Nearly all of the content of this site is copied from Wikipedia. Contributions to Wikipedia lose exclusive ownership. If the article is about you and even if you wrote it, you do not own full rights to it any more after submitting it to Wikipedia or even this site. Legally the author is still the copyright owner but cannot prevent anyone else from copying and adapting the work.

See :

You License Freely Your Contributions – you generally must license your contributions and edits to our sites or Projects under a free and open license (unless your contribution is in the public domain).


All Wikipedia content − articles, categories, templates, and other types of pages − is edited collaboratively. No one, no matter how skilled, or how high standing in the community, has the right to act as though they are the owner of a particular page. Also, a person or an organization which is the subject of an article does not own the article, and has no right to dictate what the article may say.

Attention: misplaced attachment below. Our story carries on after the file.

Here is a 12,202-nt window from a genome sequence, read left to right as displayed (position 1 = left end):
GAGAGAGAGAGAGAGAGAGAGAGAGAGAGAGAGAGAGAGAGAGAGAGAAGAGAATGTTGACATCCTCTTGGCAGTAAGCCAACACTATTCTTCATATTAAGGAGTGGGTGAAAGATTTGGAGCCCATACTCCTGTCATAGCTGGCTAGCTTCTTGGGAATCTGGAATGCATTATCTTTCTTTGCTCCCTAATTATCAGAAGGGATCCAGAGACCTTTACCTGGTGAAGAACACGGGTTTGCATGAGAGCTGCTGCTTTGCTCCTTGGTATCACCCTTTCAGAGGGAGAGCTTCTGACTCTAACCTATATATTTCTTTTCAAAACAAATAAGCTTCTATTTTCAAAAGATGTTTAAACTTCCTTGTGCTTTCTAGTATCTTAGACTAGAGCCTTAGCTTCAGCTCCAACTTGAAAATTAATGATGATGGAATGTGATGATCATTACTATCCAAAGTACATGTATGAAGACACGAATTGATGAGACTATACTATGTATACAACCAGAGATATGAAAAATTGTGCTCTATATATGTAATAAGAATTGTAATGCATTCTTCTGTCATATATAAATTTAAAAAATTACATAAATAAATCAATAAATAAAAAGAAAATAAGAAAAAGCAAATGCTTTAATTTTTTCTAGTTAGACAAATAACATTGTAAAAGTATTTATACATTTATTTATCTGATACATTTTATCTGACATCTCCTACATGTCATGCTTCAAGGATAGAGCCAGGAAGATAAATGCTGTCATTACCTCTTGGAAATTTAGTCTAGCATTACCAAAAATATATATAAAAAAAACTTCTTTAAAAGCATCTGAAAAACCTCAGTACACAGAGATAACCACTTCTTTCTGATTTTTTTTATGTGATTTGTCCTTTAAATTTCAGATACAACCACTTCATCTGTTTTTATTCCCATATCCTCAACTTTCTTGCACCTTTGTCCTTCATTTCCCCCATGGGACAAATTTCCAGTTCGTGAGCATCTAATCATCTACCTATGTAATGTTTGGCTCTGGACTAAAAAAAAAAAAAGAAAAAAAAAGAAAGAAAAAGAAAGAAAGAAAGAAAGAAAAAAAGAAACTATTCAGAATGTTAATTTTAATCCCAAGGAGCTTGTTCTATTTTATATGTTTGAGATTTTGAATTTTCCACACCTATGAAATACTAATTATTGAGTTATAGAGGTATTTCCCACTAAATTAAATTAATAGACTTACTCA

Some contributors feel possessive about material they have contributed to Wikipedia. A few editors will even defend such material against others. It is quite reasonable to take an interest in an article on a topic you care about − perhaps you are an expert, or perhaps it is just your hobby; however, if this watchfulness starts to become possessiveness, then you are overdoing it. Believing that an article has an owner of this sort is a common mistake people make on Wikipedia.

Once you have posted it to Wikipedia, you cannot stop anyone from editing text you have written. As each edit page clearly states: Work submitted to Wikipedia can be edited, used, and redistributed—by anyone Similarly, by submitting your ideas (for article organization, categorization, style, standards, etc.) to Wikipedia, you allow others to challenge and develop them.